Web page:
: C# 2008 Programmer

Using the BackgroundWorker Control

Using the BackgroundWorker Control

Because threading is such a common programming task in Windows programming, Microsoft has provided a convenient solution to implementing threading: the BackgroundWorker control for Windows applications. The BackgroundWorker control enables you to run a long background task such as network access, file access, and so forth and receive continual feedback on the progress of the task. It runs on a separate thread.

This section creates a simple Windows application that will show you how the BackgroundWorker component can help make your applications more responsive.

First, start Visual Studio 2008 and create a new Windows application. Populate the default Windows form with the following controls (see Figure10-12).

Figure 10-12

Control Name Text
Label Number
Label lblResult label2
Label Progress
TextBox txtNum
Button btnStart Start
Button btnCancel Cancel
ProgressBar ProgressBar1

Drag and drop the BackgroundWorker component from the Toolbox onto the form.

The BackgroundWorker is a nonvisual control, so it appears below the form in the component section (see Figure10-13).

Figure 10-13

Right-click on the BackgroundWorker component, and select Properties. Set the WorkerReportsProgress and WorkerSupportsCancellation properties to True so that the component can report on the progress of the thread as well as be aborted halfway through the thread (see Figure 10-14).

Figure 10-14

Here is how the application works. The user enters a number in the TextBox control (txtNum) and clicks the Start button. The application then sums all of the numbers from 0 to that number. The progress bar at the bottom of the page displays the progress of the summation. The speed in which the progress bar updates is dependent upon the number entered. For small numbers, the progress bar fills up very quickly. To really see the effect of how summation works in a background thread, try a large number and watch the progress bar update itself. Notice that the window is still responsive while the summation is underway. To abort the summation process, click the Cancel button. Once the summation is done, the result is printed on the Label control (lblResult).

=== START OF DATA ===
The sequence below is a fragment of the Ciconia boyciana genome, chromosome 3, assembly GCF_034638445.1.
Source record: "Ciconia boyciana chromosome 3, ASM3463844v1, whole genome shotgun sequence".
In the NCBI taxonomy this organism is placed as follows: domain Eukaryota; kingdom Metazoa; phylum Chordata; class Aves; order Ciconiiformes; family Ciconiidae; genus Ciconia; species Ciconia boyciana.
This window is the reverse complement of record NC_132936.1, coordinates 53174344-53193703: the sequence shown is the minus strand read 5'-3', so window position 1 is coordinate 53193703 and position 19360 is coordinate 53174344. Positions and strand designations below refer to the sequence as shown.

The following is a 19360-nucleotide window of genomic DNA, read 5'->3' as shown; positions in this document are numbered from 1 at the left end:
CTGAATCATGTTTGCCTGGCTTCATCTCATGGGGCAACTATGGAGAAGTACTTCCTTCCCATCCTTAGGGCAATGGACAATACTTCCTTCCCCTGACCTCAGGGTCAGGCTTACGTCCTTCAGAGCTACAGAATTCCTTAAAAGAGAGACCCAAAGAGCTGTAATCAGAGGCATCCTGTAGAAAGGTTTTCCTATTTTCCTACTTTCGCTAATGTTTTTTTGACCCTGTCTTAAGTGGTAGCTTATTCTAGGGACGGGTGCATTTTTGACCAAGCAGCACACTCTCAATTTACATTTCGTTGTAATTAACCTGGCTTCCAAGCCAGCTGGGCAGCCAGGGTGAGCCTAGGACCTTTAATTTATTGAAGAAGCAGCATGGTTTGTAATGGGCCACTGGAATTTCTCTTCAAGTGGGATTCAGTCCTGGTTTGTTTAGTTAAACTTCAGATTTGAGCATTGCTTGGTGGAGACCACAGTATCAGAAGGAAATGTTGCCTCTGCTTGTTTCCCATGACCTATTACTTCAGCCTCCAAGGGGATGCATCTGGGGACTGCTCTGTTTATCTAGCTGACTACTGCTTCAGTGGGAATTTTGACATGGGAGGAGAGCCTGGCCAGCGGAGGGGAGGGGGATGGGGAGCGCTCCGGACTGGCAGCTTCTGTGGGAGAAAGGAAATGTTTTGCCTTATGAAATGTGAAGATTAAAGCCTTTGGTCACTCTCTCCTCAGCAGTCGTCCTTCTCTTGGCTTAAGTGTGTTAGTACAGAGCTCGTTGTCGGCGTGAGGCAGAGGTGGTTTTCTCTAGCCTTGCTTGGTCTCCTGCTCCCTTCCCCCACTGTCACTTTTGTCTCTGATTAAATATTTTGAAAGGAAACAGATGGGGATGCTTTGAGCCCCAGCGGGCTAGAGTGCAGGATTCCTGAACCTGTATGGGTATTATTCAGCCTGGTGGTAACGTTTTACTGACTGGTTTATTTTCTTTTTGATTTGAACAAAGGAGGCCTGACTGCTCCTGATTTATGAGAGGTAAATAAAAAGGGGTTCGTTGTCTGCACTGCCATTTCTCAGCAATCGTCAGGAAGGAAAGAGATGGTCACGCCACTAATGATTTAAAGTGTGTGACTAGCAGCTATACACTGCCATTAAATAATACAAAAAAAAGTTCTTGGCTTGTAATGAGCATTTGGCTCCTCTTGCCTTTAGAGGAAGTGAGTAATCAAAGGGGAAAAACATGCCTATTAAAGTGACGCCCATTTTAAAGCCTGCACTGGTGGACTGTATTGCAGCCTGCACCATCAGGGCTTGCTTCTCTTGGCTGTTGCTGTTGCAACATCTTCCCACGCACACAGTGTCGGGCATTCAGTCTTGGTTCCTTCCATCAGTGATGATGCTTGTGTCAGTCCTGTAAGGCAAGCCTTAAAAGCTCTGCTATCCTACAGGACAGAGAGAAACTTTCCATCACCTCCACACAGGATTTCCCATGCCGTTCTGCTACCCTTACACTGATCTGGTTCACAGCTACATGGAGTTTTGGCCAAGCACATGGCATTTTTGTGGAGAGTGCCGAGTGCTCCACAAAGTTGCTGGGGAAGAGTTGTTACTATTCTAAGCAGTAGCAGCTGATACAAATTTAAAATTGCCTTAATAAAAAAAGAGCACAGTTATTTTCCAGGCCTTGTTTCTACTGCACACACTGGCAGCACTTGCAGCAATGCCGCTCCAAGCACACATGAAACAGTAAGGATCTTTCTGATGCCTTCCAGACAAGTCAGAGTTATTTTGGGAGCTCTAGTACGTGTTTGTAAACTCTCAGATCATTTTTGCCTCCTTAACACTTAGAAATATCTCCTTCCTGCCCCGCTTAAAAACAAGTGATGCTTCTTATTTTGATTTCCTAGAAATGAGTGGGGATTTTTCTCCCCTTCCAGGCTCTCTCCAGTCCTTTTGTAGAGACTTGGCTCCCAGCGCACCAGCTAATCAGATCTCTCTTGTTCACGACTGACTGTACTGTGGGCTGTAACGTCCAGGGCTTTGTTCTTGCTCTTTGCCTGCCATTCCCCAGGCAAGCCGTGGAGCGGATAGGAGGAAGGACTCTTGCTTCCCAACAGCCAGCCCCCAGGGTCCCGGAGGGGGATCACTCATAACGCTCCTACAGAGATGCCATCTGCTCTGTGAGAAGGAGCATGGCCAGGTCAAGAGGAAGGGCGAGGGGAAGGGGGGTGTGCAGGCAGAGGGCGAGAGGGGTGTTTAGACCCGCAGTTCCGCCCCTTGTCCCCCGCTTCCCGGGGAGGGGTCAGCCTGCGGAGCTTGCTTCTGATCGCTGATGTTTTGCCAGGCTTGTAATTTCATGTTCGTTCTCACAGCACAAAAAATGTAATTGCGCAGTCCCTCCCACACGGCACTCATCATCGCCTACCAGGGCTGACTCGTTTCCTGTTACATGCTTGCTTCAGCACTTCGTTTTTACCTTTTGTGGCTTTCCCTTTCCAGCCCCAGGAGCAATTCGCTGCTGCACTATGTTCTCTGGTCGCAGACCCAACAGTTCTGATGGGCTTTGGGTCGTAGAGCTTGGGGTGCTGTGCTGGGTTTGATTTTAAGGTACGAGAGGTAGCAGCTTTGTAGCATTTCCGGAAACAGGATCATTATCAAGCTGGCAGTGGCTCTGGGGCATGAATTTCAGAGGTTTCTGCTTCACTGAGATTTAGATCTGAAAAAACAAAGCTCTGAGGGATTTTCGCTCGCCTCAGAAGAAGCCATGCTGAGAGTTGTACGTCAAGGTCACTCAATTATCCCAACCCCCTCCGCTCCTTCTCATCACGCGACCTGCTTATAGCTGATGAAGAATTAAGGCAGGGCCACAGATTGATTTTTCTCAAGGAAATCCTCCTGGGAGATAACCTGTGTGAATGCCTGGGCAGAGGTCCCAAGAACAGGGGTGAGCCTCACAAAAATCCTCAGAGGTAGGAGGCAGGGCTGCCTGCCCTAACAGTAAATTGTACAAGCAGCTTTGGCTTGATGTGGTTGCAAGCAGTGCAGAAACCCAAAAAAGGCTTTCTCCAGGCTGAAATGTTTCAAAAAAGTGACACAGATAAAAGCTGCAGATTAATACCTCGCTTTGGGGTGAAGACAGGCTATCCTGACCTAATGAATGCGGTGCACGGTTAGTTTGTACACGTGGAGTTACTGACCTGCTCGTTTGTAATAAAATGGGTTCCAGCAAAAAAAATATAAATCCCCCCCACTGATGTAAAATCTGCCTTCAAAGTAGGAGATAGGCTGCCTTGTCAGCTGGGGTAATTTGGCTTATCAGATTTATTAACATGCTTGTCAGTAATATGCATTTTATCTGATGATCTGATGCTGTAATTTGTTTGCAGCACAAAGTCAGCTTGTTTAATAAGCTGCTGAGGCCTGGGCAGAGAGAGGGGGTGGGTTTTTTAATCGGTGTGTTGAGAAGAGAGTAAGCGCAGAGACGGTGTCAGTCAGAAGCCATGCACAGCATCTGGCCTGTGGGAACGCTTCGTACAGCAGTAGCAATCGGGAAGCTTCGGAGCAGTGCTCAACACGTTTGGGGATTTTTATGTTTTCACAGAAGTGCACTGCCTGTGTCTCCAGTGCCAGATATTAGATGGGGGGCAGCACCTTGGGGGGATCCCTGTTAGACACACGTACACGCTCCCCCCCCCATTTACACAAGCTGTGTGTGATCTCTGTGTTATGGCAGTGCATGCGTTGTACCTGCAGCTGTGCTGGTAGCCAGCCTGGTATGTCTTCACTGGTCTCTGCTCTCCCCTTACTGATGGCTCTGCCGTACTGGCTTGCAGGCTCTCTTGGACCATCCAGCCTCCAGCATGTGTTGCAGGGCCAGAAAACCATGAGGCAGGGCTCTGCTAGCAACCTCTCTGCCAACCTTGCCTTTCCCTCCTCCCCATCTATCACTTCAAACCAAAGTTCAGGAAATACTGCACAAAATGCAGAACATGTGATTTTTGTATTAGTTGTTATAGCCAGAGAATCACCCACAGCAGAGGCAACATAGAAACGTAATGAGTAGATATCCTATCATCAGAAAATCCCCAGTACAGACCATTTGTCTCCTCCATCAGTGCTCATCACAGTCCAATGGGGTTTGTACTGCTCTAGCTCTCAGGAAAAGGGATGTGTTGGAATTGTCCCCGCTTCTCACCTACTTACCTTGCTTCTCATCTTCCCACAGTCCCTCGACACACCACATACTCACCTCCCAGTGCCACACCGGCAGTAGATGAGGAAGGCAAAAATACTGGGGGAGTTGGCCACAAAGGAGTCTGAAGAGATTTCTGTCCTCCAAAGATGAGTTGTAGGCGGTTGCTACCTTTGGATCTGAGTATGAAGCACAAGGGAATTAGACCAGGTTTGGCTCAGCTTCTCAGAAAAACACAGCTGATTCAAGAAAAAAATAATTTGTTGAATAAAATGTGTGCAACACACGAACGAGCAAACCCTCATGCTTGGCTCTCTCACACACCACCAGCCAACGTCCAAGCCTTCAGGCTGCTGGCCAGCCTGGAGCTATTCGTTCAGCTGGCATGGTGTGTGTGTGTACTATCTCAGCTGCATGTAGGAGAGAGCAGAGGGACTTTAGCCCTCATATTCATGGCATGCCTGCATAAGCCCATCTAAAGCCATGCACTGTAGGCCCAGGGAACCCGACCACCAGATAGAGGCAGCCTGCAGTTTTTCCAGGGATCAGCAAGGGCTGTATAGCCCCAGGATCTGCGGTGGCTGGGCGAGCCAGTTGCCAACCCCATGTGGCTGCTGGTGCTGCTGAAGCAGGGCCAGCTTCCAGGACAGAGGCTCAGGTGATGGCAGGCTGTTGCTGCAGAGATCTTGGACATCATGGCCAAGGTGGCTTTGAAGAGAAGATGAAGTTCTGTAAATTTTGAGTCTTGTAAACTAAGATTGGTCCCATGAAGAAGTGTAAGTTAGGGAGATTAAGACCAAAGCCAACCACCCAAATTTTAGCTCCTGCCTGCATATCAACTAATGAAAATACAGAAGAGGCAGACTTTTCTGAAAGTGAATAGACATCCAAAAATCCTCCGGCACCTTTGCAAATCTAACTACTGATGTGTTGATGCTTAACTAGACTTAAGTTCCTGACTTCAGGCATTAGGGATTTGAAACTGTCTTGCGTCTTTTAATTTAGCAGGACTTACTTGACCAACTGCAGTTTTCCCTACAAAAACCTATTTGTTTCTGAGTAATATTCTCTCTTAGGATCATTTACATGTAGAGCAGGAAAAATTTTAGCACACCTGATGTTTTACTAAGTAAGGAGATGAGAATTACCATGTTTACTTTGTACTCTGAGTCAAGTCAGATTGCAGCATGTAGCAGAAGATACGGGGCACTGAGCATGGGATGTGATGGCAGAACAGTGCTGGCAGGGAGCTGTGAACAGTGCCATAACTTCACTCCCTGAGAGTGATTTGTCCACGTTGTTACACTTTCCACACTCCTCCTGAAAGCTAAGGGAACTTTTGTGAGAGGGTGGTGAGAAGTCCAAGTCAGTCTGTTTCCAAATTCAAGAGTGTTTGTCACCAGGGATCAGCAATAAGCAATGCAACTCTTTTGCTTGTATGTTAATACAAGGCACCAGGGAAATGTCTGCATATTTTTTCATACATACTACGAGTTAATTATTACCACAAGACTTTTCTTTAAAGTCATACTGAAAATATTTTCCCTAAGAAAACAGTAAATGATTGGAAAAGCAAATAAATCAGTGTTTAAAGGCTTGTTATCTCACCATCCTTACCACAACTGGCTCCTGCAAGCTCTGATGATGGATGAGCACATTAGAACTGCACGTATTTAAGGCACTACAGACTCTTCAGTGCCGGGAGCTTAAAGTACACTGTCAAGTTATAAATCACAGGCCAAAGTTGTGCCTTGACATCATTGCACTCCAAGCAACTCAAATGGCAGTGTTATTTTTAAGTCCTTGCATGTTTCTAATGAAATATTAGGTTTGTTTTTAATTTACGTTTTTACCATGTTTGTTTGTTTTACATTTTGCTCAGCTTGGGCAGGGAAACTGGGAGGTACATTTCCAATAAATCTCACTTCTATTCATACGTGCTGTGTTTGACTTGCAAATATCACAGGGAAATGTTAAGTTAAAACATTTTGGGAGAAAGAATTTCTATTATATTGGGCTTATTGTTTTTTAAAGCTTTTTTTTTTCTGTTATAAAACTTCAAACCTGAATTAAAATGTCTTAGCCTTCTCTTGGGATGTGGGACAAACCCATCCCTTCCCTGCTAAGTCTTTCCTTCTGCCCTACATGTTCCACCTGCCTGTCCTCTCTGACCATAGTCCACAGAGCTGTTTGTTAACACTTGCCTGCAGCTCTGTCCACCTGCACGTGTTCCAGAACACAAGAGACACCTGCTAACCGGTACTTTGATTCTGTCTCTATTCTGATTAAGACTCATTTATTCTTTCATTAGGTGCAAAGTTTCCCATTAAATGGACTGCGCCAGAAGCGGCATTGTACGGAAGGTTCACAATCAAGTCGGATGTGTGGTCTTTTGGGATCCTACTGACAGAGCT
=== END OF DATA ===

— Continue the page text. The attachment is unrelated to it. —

Switch to the code behind of the Windows form to do the coding. When the Start button is clicked, you first initialize some of the controls on the form. You then get the BackgroundWorker component to spin off a separate thread by using the RunWorkAsync() method. You pass the number entered by the user as the parameter for this method:

private void btnStart_Click(object sender, EventArgs e) {
lblResult.Text = string.Empty;
btnCancel.Enabled = true;
btnStart.Enabled = false;
progressBar1.Value = 0;

Now, double-click the BackgroundWorker control in design view to create the event handler for its DoWork event.

private void backgroundWorker1_DoWork(object sender, DoWorkEventArgs e) {
BackgroundWorker worker = (BackgroundWorker)sender;
e.Result = SumNumbers(double.Parse(e.Argument.ToString()), worker, e);

The DoWork event of the BackgroundWorker component invokes the SumNumbers() function (which you will define next) in a separate thread. This event is fired when you call the RunWorkerAsync() method (as was done in the previous step).